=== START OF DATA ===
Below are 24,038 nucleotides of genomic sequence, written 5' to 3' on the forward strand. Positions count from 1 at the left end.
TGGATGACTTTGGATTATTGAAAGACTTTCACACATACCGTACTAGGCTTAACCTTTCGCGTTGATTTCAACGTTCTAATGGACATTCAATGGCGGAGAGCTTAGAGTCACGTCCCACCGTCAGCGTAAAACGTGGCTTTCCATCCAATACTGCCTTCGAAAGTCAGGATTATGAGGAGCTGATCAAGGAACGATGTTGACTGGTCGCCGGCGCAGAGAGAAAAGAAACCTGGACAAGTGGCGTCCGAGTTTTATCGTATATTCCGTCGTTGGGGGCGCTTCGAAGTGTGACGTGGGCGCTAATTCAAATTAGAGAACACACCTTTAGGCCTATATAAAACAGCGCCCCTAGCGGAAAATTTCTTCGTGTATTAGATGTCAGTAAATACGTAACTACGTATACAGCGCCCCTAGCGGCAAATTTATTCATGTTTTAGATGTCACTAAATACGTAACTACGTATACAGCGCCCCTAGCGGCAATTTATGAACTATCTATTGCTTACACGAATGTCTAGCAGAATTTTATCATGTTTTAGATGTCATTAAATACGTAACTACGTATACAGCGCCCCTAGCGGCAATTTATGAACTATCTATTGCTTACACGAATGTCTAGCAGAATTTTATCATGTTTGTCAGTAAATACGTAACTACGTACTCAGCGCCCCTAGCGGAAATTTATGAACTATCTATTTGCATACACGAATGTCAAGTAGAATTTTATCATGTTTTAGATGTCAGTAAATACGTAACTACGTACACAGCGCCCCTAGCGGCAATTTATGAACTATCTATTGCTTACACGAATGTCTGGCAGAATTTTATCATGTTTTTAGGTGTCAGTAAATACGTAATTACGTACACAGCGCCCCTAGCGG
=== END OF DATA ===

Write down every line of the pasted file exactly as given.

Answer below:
Below are 24,038 nucleotides of genomic sequence, written 5' to 3' on the forward strand. Positions count from 1 at the left end.
TGGATGACTTTGGATTATTGAAAGACTTTCACACATACCGTACTAGGCTTAACCTTTCGCGTTGATTTCAACGTTCTAATGGACATTCAATGGCGGAGAGCTTAGAGTCACGTCCCACCGTCAGCGTAAAACGTGGCTTTCCATCCAATACTGCCTTCGAAAGTCAGGATTATGAGGAGCTGATCAAGGAACGATGTTGACTGGTCGCCGGCGCAGAGAGAAAAGAAACCTGGACAAGTGGCGTCCGAGTTTTATCGTATATTCCGTCGTTGGGGGCGCTTCGAAGTGTGACGTGGGCGCTAATTCAAATTAGAGAACACACCTTTAGGCCTATATAAAACAGCGCCCCTAGCGGAAAATTTCTTCGTGTATTAGATGTCAGTAAATACGTAACTACGTATACAGCGCCCCTAGCGGCAAATTTATTCATGTTTTAGATGTCACTAAATACGTAACTACGTATACAGCGCCCCTAGCGGCAATTTATGAACTATCTATTGCTTACACGAATGTCTAGCAGAATTTTATCATGTTTTAGATGTCATTAAATACGTAACTACGTATACAGCGCCCCTAGCGGCAATTTATGAACTATCTATTGCTTACACGAATGTCTAGCAGAATTTTATCATGTTTGTCAGTAAATACGTAACTACGTACTCAGCGCCCCTAGCGGAAATTTATGAACTATCTATTTGCATACACGAATGTCAAGTAGAATTTTATCATGTTTTAGATGTCAGTAAATACGTAACTACGTACACAGCGCCCCTAGCGGCAATTTATGAACTATCTATTGCTTACACGAATGTCTGGCAGAATTTTATCATGTTTTTAGGTGTCAGTAAATACGTAATTACGTACACAGCGCCCCTAGCGG